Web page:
getting some video of you skiing both, and certainly the Contact, would help you see if there are any obvious major considerations. I'm not saying to post it, but at least review it yourself.

Taking 'instruction' while skiing the Contacts, should have a good instructor easily pinpointing the obvious... and if the boots are inhibiting some of that, it'll also become obvious.

 

I personally find it very easy to slide into a comfortable style for an early 'rise' ski and get a surprise when moving back to something full camber.

Recently I did 2 days on some Fischer Motive 88's, and on the 3rd day, went back to my full camber Rossi Sickbirds. I was shocked at how 'poorly' I skied the first couple runs on the S-birds...

embarrassed... a lot... redface.gif

Took a further run  to get back to solid fundamentals and 'switch' back over. And that was only after 2 (very nice) days on the Motives.

 

your original post really got to me, cause I am a little concerned, after just returning from 6 days in the Wasatch on the Motive 88, that I'll be floundering when I get to Mammoth next week, and using my other (all full camber) skis.

it's not necessarily that we become 'lazy', we adapt. And it's only obvious when we suddenly change back.  May not be a big deal for someone doing 50-80+ days a season, but if you're only doing 20-ish and a bit days, the adaptation can be dramatic.

There are obvious 'sweet spots' for your Contact Cross and my Sickbirds and other full camber skis, which will make them work - we just need to find/refind the spot and relearn the MoJo.

post #14 of 15
Thread Starter 

OK, so just a quick update for the good of the community, even if it's a bit humbling.  I moved my bindings back to "normal" position and after I did another couple of days on the two skis, I reached this conclusion: Operator Error.  For reasons which are complex, understandable, and too complex to detail here, I had gotten slouchy w/my technique.  As moreoutdoor suggests, I needed a "tune-up".  Since I've skied a fair bit, I assumed I was fairly static in my technique, but, in fact, I am not (nor probably are you).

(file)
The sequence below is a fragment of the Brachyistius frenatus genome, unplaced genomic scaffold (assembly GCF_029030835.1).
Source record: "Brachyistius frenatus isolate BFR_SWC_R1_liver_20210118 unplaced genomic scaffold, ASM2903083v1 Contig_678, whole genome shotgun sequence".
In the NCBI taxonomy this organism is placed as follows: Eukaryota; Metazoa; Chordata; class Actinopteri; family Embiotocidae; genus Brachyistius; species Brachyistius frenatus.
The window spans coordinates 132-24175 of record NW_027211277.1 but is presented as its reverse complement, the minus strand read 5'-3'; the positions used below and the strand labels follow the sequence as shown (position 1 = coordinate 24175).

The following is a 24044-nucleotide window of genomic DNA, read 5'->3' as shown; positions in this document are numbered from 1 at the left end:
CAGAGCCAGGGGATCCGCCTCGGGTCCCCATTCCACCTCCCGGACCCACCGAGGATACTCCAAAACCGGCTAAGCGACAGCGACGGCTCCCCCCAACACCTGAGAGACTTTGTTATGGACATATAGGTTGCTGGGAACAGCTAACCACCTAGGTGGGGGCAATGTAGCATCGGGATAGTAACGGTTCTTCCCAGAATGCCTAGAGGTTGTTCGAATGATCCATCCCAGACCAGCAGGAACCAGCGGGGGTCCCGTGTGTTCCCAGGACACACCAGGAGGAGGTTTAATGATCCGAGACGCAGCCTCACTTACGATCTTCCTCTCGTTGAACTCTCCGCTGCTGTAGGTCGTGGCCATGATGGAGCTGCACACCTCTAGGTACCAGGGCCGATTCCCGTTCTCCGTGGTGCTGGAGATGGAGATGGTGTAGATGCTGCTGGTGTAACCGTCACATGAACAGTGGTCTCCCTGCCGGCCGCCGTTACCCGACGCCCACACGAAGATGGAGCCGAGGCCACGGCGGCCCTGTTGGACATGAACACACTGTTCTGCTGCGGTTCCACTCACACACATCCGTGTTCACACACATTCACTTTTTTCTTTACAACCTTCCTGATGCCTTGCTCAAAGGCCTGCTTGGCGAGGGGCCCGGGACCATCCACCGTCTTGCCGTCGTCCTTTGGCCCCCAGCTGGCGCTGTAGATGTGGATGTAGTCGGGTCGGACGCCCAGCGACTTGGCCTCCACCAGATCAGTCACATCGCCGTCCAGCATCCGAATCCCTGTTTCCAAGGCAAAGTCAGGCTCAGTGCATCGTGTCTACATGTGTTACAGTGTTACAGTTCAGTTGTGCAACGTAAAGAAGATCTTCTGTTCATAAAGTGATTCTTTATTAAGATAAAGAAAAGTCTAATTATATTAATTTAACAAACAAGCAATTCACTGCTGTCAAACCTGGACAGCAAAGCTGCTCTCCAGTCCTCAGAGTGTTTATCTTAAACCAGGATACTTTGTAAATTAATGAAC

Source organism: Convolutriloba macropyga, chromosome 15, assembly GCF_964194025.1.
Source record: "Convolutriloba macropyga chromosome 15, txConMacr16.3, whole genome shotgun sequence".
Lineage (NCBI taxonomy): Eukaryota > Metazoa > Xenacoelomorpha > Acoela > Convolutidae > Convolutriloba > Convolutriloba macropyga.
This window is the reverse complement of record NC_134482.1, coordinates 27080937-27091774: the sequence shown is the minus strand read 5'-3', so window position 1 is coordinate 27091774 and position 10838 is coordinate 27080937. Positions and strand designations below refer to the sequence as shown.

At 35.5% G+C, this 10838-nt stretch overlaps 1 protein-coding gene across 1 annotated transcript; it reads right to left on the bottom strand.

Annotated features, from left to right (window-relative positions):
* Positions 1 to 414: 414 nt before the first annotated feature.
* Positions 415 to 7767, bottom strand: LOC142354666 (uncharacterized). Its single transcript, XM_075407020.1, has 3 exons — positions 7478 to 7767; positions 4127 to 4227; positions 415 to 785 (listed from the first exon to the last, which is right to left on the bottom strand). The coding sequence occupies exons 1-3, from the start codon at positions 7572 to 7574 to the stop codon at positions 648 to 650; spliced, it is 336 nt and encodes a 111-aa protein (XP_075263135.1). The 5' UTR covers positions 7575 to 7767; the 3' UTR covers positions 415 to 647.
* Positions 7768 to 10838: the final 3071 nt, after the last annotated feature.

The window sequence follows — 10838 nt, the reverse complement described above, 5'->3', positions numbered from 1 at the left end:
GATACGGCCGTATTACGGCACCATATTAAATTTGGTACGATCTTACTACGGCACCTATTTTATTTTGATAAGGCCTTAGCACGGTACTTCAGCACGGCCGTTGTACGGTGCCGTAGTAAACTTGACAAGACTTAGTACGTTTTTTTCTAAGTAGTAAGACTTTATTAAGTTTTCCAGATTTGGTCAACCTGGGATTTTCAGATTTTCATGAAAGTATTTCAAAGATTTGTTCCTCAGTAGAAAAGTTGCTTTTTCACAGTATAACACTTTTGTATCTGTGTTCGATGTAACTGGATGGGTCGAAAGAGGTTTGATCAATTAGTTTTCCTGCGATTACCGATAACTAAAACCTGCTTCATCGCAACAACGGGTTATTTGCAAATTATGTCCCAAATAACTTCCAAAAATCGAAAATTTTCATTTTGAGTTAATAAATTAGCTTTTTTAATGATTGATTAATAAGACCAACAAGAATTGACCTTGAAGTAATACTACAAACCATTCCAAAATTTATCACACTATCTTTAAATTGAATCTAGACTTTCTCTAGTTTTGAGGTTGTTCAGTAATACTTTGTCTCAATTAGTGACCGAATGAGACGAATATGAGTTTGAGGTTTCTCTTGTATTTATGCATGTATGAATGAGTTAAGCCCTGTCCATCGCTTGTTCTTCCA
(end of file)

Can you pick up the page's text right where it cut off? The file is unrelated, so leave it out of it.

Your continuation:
So lessons:
1) It's usually NOT about the equipment.  LIke many of us, I wanted to blame/credit the equipment.  That's the easy solution.  In fact, there was/is nothing wrong with the skis; it was me.

2) Most of us, unless we ski every day in every condition with impeccable technique, are susceptible to changes, discontinuities, failures of our technique.  Even if we have skied 20-30 years, we are not static; we ski differently and as conditions change fall into movements or behaviors that may deviate from efficiency.  We need to keep vigilant and re-check our movements and technique constantly -- even if we think we are competent, advanced skiers.

 

Not particularly ego boosting revelations....but probably more useful in the long run.

post #15 of 15

 

Quote:

Originally Posted by tch View Post

Not particularly ego boosting revelations....but probably more useful in the long run.

 

Cheaper too, no new equipment required.icon14.gif

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EpicSki › The Barking Bear Forums › On the Snow (Skiing Forums) › Ski Gear Discussion › Advice needed: advanced skier lacks confidence in skis: Update